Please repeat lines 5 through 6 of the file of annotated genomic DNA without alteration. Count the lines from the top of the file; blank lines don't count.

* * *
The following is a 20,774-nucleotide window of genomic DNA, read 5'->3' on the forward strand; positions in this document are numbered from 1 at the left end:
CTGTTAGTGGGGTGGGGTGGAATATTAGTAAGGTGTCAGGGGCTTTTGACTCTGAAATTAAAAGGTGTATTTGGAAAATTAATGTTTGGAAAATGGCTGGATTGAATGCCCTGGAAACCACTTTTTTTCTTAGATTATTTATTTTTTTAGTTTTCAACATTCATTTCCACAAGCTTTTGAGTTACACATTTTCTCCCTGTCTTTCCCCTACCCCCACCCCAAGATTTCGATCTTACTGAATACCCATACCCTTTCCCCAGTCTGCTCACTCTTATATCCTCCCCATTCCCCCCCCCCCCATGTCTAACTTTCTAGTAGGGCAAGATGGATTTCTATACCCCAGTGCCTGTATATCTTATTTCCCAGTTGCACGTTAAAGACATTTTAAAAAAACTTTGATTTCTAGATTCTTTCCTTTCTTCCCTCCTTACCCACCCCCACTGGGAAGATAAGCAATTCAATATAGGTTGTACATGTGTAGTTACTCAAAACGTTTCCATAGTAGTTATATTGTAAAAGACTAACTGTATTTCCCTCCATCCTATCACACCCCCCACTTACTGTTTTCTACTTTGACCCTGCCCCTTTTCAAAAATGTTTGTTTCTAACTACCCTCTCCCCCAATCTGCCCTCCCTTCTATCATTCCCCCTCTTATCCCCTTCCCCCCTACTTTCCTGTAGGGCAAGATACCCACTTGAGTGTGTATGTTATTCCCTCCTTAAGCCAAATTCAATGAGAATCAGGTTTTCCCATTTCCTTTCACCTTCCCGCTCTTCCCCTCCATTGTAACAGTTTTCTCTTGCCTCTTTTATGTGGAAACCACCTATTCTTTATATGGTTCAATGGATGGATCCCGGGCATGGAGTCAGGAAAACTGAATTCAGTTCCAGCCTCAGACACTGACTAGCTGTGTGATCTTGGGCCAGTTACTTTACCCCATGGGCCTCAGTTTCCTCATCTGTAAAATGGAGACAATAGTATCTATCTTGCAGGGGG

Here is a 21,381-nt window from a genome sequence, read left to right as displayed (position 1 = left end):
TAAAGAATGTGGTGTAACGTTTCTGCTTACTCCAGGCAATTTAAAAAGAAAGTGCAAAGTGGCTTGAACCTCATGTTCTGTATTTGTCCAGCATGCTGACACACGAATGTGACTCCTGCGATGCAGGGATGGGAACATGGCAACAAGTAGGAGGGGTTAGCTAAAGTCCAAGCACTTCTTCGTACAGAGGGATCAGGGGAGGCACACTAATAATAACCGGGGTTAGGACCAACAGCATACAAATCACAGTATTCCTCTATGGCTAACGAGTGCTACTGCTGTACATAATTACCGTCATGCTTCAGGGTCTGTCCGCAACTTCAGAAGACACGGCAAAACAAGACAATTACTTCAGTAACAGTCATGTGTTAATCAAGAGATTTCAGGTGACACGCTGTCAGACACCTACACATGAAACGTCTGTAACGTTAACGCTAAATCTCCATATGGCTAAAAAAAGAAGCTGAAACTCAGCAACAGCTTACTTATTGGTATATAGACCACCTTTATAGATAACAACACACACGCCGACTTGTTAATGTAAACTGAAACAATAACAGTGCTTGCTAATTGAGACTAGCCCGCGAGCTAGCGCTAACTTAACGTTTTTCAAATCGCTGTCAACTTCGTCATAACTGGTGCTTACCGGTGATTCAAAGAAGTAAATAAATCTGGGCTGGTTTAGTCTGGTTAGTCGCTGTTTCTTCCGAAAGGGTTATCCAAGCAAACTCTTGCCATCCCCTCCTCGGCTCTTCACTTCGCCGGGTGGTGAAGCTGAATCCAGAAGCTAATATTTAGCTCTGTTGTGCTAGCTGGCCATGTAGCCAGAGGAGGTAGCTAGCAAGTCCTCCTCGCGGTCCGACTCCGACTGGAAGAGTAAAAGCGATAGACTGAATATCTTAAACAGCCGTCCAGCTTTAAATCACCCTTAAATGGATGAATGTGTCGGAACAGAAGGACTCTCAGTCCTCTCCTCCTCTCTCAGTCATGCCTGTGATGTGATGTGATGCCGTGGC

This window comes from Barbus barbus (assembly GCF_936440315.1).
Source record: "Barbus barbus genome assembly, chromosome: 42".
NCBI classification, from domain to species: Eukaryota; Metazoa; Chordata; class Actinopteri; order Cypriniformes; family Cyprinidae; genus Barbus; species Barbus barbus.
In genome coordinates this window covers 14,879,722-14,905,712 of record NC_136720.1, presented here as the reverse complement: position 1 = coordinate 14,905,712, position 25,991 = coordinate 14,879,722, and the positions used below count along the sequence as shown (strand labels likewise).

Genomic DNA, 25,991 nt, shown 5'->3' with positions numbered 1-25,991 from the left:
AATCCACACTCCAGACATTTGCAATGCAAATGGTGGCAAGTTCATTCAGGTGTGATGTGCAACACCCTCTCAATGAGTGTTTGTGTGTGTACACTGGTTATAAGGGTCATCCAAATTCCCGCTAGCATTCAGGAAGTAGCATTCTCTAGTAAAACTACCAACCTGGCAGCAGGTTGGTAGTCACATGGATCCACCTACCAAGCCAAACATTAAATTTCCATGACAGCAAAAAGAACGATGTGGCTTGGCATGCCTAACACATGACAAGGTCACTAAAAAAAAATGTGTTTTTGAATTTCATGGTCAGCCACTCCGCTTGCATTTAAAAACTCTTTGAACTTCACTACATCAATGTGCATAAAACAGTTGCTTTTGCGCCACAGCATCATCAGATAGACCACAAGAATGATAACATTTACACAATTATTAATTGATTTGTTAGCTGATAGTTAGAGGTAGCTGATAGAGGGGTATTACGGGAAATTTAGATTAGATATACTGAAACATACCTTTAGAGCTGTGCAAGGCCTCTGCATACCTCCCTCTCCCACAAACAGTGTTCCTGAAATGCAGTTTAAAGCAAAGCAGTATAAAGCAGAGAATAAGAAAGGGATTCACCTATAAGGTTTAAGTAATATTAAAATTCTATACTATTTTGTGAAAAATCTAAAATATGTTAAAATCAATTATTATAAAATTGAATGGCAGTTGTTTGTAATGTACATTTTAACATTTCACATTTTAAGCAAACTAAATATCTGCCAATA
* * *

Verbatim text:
This window comes from Barbus barbus (assembly GCF_936440315.1).
Source record: "Barbus barbus genome assembly, chromosome: 42".